Lee County: Sowing our wild sea oats to save the dunes from destruction

October 18, 2019
By Marcy Shortuse

You may have noticed in the last few months that there are some new sea oats growing around some of the beaches and seawalls where the recent beach renourishment project took place. We tracked down the sowers of these oats, and found out that Lee County was the entity responsible.
Timothy Engstrom, public information officer for Lee County, said the oats were sown in late August. They did so, he said, because the sea oats play an important role in maintaining the integrity of the dune systems, as they act as a wind and wave break. They also provide a habitat for many animals and other sea creatures.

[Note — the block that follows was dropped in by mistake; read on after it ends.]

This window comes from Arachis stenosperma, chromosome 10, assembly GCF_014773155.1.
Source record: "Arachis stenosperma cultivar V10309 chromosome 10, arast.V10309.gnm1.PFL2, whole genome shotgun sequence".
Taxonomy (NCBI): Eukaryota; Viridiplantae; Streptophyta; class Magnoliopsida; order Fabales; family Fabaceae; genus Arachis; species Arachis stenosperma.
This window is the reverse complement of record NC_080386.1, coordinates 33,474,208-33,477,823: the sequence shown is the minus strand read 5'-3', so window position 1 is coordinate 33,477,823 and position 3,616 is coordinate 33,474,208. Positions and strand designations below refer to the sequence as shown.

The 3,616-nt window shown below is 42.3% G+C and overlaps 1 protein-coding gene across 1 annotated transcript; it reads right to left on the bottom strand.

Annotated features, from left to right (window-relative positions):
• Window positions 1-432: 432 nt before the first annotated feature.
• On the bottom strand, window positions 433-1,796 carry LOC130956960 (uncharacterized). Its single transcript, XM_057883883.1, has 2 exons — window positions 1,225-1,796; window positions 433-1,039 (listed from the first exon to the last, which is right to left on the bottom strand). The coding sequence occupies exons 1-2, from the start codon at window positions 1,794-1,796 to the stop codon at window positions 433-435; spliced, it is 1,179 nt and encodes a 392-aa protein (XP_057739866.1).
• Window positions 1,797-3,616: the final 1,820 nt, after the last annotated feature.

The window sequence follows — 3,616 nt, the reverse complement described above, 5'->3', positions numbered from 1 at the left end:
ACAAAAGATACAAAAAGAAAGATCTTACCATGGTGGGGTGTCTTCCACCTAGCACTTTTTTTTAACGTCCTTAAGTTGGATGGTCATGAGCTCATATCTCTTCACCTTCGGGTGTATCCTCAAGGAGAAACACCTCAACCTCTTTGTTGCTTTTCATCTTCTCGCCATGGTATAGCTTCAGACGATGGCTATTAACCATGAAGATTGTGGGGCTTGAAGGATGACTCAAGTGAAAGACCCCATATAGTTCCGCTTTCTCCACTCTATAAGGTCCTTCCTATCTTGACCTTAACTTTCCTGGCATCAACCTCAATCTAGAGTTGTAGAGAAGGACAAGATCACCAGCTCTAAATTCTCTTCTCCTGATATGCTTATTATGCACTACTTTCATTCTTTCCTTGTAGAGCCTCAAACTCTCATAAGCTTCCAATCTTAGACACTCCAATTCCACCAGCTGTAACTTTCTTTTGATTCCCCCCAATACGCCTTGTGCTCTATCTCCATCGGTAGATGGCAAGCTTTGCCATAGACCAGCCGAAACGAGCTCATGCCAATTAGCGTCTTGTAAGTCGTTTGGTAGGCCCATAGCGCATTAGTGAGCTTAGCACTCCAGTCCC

Lee County Division of Natural Resources contacted a company called Earth Balance to plant the plants, at a reasonable cost of $7,700.
In other beach news, Jim Yocum, public affairs specialist for the U.S. Army Corps of Engineers Jacksonville District, said they are still evaluating beach calibration reports regarding the shifting renourished sands, and he said that a report will be coming soon from USACE. Local reports show that the sand at the south end that was supposed to shift from north to south has actually done that to some extent, and things are looking better than ever.